Much research in psychology and neuroscience has found that we have a virtually limitless ability to rationalize problems away. A case in point is the argument offered by Aaron Hurst on a few weeks ago (“Being ‘Good’ Isn’t the Only Way to Go”). He begins by noting that many members of the corporate work force apparently struggle to find purpose in their work, so they look for meaning elsewhere – often in volunteering. But they should not really need to do this. In Hurst’s experience, the “satisfaction” employees “expressed” from non-paid work “came from contributing to something greater than themselves, but was also about the opportunity for self-expression and personal growth that such work enabled.” The solution? Just give everyone the impression that they are achieving the latter part of this compound formula for job satisfaction, and they won’t be distracted by search for meaning elsewhere. And, by the way, work in the non-profit sector can be unsatisfying in its own way.
Thursday, May 22, 2014
This is the title of a column in the NYT by two high-school students who edit their school’s newspaper. They argue that depression should be completely destigmatized, so teenagers could freely discuss it as a serious health issue. Good point – which could be taken a step further by saying that perhaps it is the cheerfully adjusted to a depressing educational system (and larger social “matrix”) who should feel some shame. A few psychoanalysts made a similar argument back in the 1960s, but – as we now all know – that was an intellectual and therapeutic dead end.
Tuesday, May 20, 2014
A few weeks ago, the NYT carried an article which asked an intriguing question: “If Steve Jobs were alive today, should he be in jail?” It seems the iconic entrepreneur was involved in some clearly illegal activities: a conspiracy to stop other companies from poaching Apple employees, a scheme aimed at boosting the value of his stock options, etc. Why did he do it? Jobs’s biographer, Walter Isaacson, says he “always believed that the rules that applied to ordinary people didn’t apply to him. … He believed he could bend the laws of physics and distort reality. That allowed him to do some amazing things, but also led him to push the envelope.” And this was his modus operandi in general: “Over and over, people referred to his reality distortion field. The rules just didn’t apply to him, whether he was getting a license plate that let him use handicapped parking or building products that people said weren’t possible. Most of the time he was right, and he got away with it.” Am I the only one who sees an odd parallel here? Except that Rumsfeld wasn’t right about Iraq, and still got away with it – and remains in denial.
Friday, May 16, 2014
Is Recep Tayyip Erdogan a hard-headed fundamentalist? Sure. But he seems to have a bigger problem which may eventually sap his power. A few years ago I wrote a paper on perhaps the central paradox of politics – but also in big business or the military . To rise to the top, “leaders” need to have very, very thick skin and unflagging determination; and, since good judgment requires apt affective response, such callousness often undermines their capacity for effective decision-making in crisis situations. This is what the Turkish prime minister had to say following the recent mining disaster: “These are ordinary things. There is a thing in literature called ‘work accident' ... It happens in other workplaces, too. Explosions like this in these mines happen all the time. It's not like these don't happen elsewhere in the world.” What kind of person can say this, really?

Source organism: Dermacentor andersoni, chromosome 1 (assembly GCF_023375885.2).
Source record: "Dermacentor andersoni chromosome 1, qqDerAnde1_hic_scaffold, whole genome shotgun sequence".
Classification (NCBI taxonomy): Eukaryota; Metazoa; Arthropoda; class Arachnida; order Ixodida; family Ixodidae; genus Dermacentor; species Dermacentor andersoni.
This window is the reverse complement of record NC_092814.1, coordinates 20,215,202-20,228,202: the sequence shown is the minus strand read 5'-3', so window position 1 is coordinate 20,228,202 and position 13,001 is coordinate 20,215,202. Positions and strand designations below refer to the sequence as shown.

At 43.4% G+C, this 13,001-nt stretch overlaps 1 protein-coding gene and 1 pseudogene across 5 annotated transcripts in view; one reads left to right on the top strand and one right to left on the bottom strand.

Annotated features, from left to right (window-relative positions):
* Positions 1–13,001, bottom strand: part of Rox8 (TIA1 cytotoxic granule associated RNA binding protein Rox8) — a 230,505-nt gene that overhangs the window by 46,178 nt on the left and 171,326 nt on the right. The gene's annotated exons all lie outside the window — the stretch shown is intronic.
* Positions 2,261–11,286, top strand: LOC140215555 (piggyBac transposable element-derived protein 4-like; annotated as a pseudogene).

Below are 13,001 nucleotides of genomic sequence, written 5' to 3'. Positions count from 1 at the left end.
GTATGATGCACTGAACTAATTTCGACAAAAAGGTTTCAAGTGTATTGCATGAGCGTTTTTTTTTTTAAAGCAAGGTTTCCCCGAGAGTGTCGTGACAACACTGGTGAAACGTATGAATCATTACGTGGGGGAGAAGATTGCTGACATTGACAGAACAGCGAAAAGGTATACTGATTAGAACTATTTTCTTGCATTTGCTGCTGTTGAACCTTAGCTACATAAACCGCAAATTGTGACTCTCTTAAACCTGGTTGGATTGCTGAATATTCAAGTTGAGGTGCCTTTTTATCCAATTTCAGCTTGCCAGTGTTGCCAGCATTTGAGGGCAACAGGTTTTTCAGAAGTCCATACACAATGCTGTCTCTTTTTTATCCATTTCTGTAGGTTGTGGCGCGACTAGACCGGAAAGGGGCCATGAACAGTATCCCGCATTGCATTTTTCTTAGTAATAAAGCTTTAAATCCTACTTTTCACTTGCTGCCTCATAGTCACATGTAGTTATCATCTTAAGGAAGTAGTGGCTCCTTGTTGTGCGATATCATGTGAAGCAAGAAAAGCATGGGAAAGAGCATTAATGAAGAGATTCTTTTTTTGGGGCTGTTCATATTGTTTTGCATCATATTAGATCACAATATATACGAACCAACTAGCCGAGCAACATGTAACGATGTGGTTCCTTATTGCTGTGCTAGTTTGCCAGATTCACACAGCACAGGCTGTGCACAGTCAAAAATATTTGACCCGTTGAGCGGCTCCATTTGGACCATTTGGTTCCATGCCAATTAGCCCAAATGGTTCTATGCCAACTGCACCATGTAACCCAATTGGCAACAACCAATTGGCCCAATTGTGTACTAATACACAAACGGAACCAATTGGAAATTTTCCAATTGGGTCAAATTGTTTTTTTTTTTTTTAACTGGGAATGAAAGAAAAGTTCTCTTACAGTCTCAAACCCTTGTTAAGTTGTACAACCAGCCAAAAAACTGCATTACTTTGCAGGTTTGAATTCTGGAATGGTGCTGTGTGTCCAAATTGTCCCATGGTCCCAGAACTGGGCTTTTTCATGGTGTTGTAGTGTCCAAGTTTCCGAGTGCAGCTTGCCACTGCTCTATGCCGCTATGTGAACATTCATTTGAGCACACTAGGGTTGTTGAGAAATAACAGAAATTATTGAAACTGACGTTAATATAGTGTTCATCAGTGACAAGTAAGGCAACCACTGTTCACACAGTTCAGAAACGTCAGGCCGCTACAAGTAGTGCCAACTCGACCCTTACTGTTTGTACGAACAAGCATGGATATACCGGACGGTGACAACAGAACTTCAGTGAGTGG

Monday, May 12, 2014
The NYT covers a new study of a rare spider species, one of the very few living in colonies (“Spiders That Thrive in a Social Web”). The scientists who did the study kept some young spiders in the same group of older spiders, and moved others repeatedly from one group to another. According to the NYT article, “the researchers showed that spiders exposed to the same group day after day developed stronger and more distinctive personalities than those that were shifted from one set of spiders to the next. Moreover, the spiders in a stable social setting grew ever less like one another over time.” It should be hardly surprising that the socially mobile spiders were more alike, with less pronounced personal quirks. After all, the break-up of stable, small-scale human communities and social mobility have long been associated with the emergence of a “protean” self – superficial, malleable, and supremely adaptable. But the spider study also contains another lesson which I hope some of my students can take to heart.
Monday, May 5, 2014
Almost a decade ago, economist Steven Levitt pronounced he had solved the biggest mystery in American criminology. Why had levels of violent steadily clime declined since their peak in the early 1990’s? Because abortion was legalized – so fewer unwanted babies, who would be more likely to become criminals, were born. It’s an elegant theory, but there is a slight problem with it. It can’t be proven – or refuted – through statistical analysis. Abortion is entangled countless other social “variables,” so its “causal” impact on crime rates can be established only within a crude abstract model – but this will tell us little about its significance in the non-abstract world of living, breathing, and killing or dying human beings. In fact, I am tempted to offer a different theory which may seem fanciful –and wouldn’t be amenable to empirical validation, either – but may well be more credible. Though someone with Levitt’s unrelenting empirico-analytic bent, however, would typically be impervious to dissuasion or self-doubt.